Sharia-compliant discretionary solutions
02 June 2015
Of the 80 or so discretionary firms that Defaqto covers, there are only two that currently offer Sharia-compliant solutions – perhaps a little surprising with a quarter of the world’s population being Muslims.
Internationally, Sukuk, which is a kind of ‘Islamic bond’ that is asset-backed rather than based on interest, has gone from strength to strength over a relatively short period of time, with the first one launched in 2002 in Malaysia.
Why Sharia-compliant solutions are so complex
There's clearly an appetite for Sharia investment, so why has the discretionary industry appeared to be slow on the take-up? There are three fundamental challenges for any investment firm that is looking to provide Sharia-compliant solutions:
- Where deep-rooted beliefs are concerned, there is a good chance that the investor, in most cases, is likely to have a better understanding of Sharia law than non-specialist investment managers
- Although there are some very specific rules, some aspects of Sharia Law are open to interpretation. For instance, every Islamic bank has its own Sharia board which produces its own regulations. The concept is that every Islamic scholar can have their own view on anything (called a fatwa or religious pronouncement). This means there are no completely consistent standards to abide by
- The cost of governance, ensuring that the ruling interpretation of Sharia Law is abided by
In some respects, Sharia looks a little like ethical investing. The difference is that ethical investors are approaching investment from a moral standpoint. This means they can make a judgement based on the greater good and can allow themselves some compromises. Sharia investors are approaching from a religious point of view and quite understandably should not be expected to compromise on their beliefs.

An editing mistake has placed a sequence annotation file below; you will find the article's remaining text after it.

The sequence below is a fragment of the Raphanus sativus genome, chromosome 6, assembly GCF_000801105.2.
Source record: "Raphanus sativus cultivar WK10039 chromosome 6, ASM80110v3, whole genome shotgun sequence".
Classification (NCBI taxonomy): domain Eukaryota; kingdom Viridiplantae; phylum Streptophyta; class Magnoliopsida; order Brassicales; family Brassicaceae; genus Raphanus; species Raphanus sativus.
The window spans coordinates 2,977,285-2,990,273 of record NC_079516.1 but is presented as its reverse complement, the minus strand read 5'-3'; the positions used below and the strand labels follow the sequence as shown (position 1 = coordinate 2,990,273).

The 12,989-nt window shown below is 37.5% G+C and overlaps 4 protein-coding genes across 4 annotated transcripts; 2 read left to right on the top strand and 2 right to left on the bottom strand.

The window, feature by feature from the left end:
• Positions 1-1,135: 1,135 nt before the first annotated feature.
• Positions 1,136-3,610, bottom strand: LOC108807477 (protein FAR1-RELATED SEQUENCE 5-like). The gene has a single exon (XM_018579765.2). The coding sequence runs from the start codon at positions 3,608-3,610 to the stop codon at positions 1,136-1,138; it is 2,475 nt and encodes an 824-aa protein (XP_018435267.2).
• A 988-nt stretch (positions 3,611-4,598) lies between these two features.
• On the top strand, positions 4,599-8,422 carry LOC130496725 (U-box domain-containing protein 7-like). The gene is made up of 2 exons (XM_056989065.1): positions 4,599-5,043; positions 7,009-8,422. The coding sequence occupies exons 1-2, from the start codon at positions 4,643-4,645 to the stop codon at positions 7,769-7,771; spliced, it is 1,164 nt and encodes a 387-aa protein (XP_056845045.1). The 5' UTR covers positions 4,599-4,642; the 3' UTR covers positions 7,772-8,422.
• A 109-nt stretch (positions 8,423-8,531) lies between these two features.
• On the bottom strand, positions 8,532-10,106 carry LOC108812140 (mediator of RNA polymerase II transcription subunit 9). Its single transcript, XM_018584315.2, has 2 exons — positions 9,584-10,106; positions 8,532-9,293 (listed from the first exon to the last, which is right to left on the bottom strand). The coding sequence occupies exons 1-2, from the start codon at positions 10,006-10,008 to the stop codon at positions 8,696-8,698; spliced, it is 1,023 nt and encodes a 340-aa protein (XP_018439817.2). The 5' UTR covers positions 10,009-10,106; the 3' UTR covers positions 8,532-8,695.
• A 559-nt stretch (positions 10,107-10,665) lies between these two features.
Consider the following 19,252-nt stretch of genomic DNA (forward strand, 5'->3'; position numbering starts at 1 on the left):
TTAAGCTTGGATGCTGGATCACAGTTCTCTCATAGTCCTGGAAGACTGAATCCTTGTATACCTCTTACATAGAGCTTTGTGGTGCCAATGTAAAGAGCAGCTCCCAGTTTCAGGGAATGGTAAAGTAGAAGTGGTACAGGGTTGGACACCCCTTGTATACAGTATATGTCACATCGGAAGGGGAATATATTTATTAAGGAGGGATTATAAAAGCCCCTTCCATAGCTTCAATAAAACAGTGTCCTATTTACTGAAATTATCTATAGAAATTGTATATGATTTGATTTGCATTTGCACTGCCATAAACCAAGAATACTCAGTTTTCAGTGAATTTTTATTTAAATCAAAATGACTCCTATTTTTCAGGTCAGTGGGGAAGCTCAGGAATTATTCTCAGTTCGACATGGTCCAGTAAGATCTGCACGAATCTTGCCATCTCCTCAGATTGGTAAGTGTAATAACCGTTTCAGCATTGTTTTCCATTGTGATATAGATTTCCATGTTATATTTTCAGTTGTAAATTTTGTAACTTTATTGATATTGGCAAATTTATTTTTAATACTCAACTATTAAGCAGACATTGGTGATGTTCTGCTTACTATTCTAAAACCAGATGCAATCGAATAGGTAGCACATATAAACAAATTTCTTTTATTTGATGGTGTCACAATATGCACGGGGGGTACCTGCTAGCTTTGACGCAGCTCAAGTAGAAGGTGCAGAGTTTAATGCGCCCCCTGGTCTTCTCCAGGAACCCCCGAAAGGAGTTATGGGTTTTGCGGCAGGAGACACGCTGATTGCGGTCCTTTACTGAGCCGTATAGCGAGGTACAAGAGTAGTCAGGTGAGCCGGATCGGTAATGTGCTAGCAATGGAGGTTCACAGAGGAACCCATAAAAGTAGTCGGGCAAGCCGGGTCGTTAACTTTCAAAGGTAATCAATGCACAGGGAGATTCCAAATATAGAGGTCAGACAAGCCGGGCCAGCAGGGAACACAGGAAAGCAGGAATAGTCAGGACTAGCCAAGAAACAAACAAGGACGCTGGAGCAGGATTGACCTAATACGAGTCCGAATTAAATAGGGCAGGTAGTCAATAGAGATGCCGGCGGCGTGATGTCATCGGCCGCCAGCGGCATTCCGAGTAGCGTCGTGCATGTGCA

There are some fundamental areas that Sharia investment cannot be involved in, including:
- Adult entertainment
- Conventional banks and building societies
- Interest-bearing securities
- Conventional derivatives
This means that advisers looking to add a Sharia-compliant solution to their armoury should be looking for certain elements of governance. For these elements we have looked at the governance structure behind the Sukuk for guidance:
- A Sharia board, that includes Islamic scholars that are there to guide the investment managers on Sharia Law and provide interpretation where there is doubt
- An annual audit of adherence to Sharia principles either by the board or, preferably, by a third party (avoiding conflicts of interest issues). This is in additional to standard accounting and reporting requirements
- ‘Purifying’ of any income received. Essentially this means identifying any non-halal income such as interest payments that have been inadvertently or unavoidably received. This interest needs to be paid to an Islamic charity that has been chosen by the investment manager and approved by the Sharia board
- In terms of the research required, the starting point is that all companies are considered non-compliant until proven otherwise. It is likely that company analysis that is normally available will not give sufficient data to judge on Sharia compliance. There will therefore be additional costs in analysing companies from a Sharia point of view
- Custodians must hold assets on Sharia principles, avoiding activities that they would normally enter into when making held assets work for them. There are other administrative technicalities where an interest charge may apply – here this should be converted to a fee
While this is the approach of the Sukuk, potentially issuing hundreds of millions of dollars at a time, where these additional costs can be borne, advisers should still be looking for elements of this kind of governance and specialism from any discretionary manager that claims that it can provide Sharia solutions.
In our opinion, this is not an area of investment that individual investment managers can ‘have a go at’ on a bespoke basis. There does need to be some specialist guidance and infrastructure in place, and it is the job of the adviser to identify this.